Once upon a time, C-suite executives and spokespersons could prepare for media interviews focused solely on their company’s story. Key messages about profitability, competition, R&D and related subjects could be framed so the executive could handle any company-related topic that might arise.
Oh, how times have changed
Today’s CEO or corporate spokesperson must be prepared to discuss not only their company, products, and performance, but also politics, global trade, immigration, diversity and gender equity, tax policy, health care, climate change, national wage and payroll trends and, well, everything else.
Care to opine about Supreme Court nominees and teenage behavior?
A shift in media dynamics
Two rapidly emerging trends are making the challenge of delivering a company’s message in an interview even more daunting:
First, journalists are becoming more aggressive in their approach to questioning.
To say journalists are aggressive is not to say they are innately hostile to corporate spokespersons—far from it, in fact. The media are genuinely interested in leaders’ perspectives.
Journalists do, however, reflect the society in which they operate. Our society is more contentious today than in the past, making calm, civil discourse more the exception than the norm. Even social conversations these days are often characterized by interruption, challenge, redirection and even rancor. Why would we expect media interviews to be any different?
Second, social media magnifies every word, phrase or statement the executive may utter to the media exponentially.
Even when an interview stays on topic or a statement delivers the intended message, the social universe can react in ways totally unexpected. Just ask former astronaut Scott Kelly how it feels to be “flamed” on social media for the crime of quoting Winston Churchill.
The Prepared Spokesperson
In the context of these challenges, making the most of each interview opportunity requires thoughtful preparation. Even the most skilled spokesperson and corporate executive benefits from consistent practice.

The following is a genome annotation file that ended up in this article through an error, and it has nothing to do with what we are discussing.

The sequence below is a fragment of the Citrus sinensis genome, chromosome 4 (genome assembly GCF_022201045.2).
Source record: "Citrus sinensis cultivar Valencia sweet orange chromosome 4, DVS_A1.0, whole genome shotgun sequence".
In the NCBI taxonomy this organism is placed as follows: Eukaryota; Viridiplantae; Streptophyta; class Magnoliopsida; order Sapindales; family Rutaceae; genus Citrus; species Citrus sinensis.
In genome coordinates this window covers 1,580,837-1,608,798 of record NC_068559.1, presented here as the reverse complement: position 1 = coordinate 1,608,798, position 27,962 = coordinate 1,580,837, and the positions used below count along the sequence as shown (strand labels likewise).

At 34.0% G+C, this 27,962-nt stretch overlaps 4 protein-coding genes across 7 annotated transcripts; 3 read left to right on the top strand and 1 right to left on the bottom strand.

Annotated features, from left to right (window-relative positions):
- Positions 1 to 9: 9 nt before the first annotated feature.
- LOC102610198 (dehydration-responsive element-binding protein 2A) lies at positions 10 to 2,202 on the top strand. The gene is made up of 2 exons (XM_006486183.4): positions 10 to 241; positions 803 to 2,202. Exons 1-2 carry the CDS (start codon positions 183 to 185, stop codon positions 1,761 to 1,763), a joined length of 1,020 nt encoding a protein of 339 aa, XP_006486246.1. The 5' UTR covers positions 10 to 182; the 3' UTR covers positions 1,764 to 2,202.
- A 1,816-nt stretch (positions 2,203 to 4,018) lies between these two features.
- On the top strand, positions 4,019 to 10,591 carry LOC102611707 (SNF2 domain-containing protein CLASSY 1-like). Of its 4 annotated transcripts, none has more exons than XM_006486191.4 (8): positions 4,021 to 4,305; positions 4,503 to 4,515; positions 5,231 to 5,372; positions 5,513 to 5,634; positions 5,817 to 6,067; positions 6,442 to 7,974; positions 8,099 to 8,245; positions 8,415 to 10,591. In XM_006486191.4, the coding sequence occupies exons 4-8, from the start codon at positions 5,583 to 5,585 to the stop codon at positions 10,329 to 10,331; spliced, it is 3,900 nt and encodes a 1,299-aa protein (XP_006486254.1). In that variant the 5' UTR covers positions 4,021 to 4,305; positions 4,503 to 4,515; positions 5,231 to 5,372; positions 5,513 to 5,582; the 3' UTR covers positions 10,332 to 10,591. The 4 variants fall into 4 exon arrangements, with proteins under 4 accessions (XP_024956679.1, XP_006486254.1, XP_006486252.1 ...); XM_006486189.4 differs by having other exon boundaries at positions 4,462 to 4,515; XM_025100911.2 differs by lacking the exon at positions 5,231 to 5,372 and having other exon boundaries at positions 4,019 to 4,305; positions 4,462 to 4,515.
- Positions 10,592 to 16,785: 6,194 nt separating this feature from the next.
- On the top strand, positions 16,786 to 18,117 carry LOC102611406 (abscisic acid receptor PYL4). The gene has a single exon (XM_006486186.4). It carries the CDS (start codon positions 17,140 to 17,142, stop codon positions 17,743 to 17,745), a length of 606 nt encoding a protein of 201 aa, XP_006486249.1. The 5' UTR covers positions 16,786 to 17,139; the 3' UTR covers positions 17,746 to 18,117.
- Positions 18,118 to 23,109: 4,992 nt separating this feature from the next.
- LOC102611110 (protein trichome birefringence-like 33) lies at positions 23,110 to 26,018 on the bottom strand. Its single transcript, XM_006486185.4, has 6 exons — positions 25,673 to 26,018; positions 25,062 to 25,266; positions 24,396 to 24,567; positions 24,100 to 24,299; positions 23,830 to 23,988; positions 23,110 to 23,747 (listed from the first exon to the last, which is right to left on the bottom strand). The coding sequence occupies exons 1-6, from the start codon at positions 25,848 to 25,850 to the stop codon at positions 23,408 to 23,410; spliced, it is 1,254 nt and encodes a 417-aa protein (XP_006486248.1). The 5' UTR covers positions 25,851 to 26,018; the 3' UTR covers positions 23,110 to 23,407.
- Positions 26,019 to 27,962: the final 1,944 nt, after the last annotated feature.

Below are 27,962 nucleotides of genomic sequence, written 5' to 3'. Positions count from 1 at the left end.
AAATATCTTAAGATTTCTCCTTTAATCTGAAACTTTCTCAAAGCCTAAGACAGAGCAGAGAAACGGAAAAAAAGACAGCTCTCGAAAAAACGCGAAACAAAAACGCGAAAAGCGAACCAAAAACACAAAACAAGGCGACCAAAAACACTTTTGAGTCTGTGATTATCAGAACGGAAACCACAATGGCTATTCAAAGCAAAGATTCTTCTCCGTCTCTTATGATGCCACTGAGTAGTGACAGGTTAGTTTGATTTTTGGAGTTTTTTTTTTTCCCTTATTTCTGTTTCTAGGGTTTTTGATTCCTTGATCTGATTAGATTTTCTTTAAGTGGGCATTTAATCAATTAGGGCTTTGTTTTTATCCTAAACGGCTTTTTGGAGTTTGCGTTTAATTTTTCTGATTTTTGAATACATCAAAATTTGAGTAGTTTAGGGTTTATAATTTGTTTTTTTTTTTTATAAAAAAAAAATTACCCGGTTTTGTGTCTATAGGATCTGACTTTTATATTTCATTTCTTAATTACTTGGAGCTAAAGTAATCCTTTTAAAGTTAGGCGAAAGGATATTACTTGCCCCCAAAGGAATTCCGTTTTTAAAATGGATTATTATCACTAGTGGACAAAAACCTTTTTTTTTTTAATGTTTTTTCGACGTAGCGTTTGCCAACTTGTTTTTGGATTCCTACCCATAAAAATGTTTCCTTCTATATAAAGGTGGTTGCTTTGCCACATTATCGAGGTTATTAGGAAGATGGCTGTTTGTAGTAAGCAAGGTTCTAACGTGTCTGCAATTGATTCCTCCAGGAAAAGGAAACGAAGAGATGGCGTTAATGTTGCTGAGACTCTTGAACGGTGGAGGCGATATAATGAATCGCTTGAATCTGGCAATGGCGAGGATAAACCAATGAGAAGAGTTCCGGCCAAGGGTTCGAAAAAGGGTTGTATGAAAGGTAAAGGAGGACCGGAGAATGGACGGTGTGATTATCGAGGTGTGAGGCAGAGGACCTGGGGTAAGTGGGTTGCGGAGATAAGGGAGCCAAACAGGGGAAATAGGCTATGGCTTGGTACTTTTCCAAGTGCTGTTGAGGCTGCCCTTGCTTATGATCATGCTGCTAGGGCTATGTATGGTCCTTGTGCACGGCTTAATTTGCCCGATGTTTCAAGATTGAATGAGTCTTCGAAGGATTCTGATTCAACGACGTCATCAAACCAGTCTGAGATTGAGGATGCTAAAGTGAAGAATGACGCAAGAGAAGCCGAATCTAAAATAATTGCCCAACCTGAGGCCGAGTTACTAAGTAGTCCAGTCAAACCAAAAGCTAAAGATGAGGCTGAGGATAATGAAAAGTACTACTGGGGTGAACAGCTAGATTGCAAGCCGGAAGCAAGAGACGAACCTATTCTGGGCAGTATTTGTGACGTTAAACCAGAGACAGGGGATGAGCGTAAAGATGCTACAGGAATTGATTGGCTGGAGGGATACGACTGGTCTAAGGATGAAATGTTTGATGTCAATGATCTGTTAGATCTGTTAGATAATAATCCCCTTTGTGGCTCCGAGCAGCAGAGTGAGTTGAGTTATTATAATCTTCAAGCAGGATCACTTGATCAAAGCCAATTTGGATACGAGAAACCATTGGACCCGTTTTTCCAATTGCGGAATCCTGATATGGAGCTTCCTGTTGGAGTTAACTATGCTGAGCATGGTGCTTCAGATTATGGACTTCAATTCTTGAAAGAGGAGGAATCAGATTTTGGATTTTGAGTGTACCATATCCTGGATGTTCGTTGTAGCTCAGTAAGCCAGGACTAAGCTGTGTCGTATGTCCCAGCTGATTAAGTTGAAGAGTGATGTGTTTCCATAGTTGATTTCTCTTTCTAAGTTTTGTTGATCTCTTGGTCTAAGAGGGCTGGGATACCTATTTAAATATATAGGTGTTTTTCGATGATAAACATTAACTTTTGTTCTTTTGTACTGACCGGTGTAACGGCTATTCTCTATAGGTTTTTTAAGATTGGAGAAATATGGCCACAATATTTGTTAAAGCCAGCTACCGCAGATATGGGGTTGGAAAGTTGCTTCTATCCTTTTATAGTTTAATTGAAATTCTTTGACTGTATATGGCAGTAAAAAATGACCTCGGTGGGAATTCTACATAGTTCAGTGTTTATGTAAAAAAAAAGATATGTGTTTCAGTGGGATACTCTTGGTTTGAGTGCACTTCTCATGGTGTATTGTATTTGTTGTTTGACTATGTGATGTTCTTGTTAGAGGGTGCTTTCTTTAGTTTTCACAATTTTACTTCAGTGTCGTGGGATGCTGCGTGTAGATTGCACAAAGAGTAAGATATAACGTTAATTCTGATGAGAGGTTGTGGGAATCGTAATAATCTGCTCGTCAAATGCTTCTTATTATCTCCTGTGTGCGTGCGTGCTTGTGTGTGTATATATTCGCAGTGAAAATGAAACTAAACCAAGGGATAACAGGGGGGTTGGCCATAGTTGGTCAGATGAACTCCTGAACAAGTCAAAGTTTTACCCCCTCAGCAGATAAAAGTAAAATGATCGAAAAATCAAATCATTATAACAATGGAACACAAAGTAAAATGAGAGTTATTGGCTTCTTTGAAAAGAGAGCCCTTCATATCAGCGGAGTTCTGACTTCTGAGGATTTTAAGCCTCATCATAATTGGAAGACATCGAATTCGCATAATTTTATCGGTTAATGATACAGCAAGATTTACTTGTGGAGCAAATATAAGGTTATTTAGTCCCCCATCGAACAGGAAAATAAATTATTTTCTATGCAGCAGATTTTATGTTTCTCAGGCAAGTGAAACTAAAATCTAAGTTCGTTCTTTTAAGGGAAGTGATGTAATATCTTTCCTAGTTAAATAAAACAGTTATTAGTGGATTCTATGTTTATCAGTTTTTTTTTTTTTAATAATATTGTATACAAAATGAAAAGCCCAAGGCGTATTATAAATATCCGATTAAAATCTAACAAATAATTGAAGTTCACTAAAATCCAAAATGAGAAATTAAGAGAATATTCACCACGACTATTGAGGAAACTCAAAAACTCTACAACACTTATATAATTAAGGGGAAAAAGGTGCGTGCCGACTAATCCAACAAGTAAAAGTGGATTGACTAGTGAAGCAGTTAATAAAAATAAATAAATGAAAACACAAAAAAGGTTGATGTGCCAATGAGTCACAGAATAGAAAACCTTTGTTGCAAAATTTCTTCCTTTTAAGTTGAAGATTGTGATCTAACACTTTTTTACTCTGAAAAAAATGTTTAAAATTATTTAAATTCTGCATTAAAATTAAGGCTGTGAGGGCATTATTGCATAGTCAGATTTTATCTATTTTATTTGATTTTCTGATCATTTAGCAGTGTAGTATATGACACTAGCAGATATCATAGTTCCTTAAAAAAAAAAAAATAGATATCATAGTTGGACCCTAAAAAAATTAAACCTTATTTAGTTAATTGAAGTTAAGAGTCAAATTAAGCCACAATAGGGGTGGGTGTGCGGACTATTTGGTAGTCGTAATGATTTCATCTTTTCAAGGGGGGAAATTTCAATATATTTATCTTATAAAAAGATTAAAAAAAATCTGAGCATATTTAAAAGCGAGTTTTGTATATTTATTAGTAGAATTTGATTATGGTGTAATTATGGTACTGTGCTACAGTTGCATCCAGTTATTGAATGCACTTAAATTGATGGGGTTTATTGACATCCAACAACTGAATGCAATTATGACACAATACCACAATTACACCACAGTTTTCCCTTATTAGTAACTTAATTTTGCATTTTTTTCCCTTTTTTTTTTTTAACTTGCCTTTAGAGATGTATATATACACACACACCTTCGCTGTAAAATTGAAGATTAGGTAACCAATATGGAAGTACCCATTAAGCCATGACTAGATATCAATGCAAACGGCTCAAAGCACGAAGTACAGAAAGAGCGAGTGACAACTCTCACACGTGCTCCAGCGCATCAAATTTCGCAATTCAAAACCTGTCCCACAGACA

Here are a few ways to prepare:
Know your key point
No matter what else may arise in the course of the interview, know the single most important idea you wish your audience to take away from the discussion. Prepare yourself to deliver it clearly, concisely and repeatedly.
If you know it’s coming, you won’t be surprised by it. You will also be less distracted by it and, thus, not taken far off your key point. The art of the interview is to be respectful and acknowledge the reporter’s question, yet appropriately bridge back to your theme.
Answer in your own words
Intentionally or otherwise, reporters ask questions using language you might not agree with: “Isn’t your company weak in terms of creating opportunities for women?”
By answering “We are not weak,” the pejorative word becomes part of your quote. As such, it might feature prominently in the lead-in to a broadcast piece or a pull-out quote in print. By comparison, consider: “Our commitment to women and to all who are employed here is emphatic and genuine. Here are some examples…”
This approach addresses the question just as well, but employs your words, not theirs. Even better that it leads to positive illustrations of ethical practices.
Know the news
Take time prior to the interview to learn what’s breaking in the headlines. Equally important, read the recent work of the reporter you are meeting. Being informed is key to success. Finding common ground might also ease the conversation.
Conduct a mock interview prep session. The purpose of this is not to parrot memorized statements over and over, but rather to erase some interview jitters, help you feel comfortable with your key points, and boost confidence regarding the way you wish to deliver them.
Comprehensive spokesperson preparation covers a wide array of additional considerations. A willingness to set ego aside and invest time in such prep is a valuable approach to maximizing the value of every media interaction.
For more ideas about effective media preparation, download Stanton’s ebook
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